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  • About the Wyze Cam Floodlight

  • What we like

  • What we don’t like

  • Privacy

  • Should you buy it?

Pros

  • Great performance

  • Customizable features

  • Simple, easy-to-use app

Cons

  • So-so build quality

  • Limited smart assistant support

  • Some features require paid plan

Wyze built a reputation by offering good performance while undercutting its competition, and it did it again with its new floodlight cam.

About the Wyze Cam Floodlight

  • Price: $84.99
  • Colors: White
  • Connectivity: 802.11 b/g/n @2.4GHz
  • Power source: Hardwired (110-120V)
  • Resolution: 1080p HD
  • Field of view: 130 degrees horizontal, 270-degree PIR motion sensor
  • Audio: Built-in microphone with 90-decibel speaker
  • Brightness: Up to 2600 lumens
  • Smart assistant support: Amazon Alexa, Google Assistant
  • Operational temperatures: 32 to 122 degrees Fahrenheit
  • Weight: 2.76 pounds

Installing the Wyze Cam Floodlight was a simple, 30-minute process, aided by the Wyze app’s instructions and GIFs. It does depend, of course, on any snags you run into with your home’s wiring, since the floodlight requires a hardwired power source. But if you’ve got the wiring to work with, it should be a straightforward setup.

You will need to provide some of your own tools, like an unusually long Phillips head screwdriver to tighten the final screw when securing the floodlight to its bracket. The device comes with other hardware like a variety of screws, a rubber stopper, a mounting bracket, and two wire nuts.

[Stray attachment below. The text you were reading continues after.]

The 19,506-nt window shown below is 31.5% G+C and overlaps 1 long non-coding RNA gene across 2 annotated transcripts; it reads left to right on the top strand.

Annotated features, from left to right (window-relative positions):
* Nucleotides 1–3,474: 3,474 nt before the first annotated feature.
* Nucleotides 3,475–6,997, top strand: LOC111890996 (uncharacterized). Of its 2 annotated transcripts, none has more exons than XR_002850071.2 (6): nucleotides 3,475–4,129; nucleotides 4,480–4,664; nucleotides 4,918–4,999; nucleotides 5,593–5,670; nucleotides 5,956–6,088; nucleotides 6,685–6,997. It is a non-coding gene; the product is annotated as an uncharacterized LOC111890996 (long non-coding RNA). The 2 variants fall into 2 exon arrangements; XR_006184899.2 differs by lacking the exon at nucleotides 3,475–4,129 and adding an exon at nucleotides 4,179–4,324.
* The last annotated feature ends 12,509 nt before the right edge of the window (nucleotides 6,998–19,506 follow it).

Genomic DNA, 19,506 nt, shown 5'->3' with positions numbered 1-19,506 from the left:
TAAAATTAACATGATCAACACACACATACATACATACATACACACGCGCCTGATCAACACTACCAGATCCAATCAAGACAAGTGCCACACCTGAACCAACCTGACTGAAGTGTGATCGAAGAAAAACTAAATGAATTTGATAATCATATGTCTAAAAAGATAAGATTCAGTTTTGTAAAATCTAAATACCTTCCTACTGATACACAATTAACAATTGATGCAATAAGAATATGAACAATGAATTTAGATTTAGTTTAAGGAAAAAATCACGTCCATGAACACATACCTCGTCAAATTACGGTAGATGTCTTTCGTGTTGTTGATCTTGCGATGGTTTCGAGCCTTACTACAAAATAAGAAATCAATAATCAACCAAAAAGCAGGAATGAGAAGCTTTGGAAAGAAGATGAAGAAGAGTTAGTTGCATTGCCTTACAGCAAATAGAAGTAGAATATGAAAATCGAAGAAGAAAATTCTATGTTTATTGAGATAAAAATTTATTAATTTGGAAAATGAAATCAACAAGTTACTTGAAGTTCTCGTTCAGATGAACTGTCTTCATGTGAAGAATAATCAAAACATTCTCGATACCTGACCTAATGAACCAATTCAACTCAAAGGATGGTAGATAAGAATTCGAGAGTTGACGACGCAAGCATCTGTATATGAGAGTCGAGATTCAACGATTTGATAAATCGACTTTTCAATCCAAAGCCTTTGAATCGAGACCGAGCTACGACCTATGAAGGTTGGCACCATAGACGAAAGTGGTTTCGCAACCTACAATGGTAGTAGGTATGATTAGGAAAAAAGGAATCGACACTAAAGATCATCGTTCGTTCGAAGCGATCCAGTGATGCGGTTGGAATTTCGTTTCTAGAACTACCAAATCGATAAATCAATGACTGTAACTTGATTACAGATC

After first powering on your floodlight, be ready to finish the installation process via the app as quickly as possible. After initializing the setup, the camera’s microphone will begin loudly repeating “ready to connect” until you’ve made said connection. There’s no option to turn down the volume until setup is complete, and as others have pointed out, it's a jarring sound to blast out in a quiet neighborhood.

What we like

An unquestionably great value

Wyze Cam Floodlight at sunset
Credit: Reviewed / Nick Woodard

The Wyze Cam Floodlight puts out up to 2600 lumens of brightness when the sun goes down.

The Wyze Cam Floodlight delivers good performance for a lot less money than competitors like the Eufy Floodlight Cam 2 Pro, Ring Floodlight Cam Wired Pro, and Google Nest Cam with Floodlight.

While each of the aforementioned floodlights has higher video resolution, the Wyze Cam Floodlight isn’t far behind with 1080p. At night, the device puts out up to 2600 lumens of adjustable brightness, which is eclipsed only by the Eufy Floodlight Cam 2 Pro. The Wyze floodlight’s standard field of view is worse than a few of its competitors, but it gains an instant advantage with the ability to significantly boost that view for the cost of a separate camera. A second Wyze Cam V3 can be connected using the floodlight’s USB port to maximize your monitoring capabilities.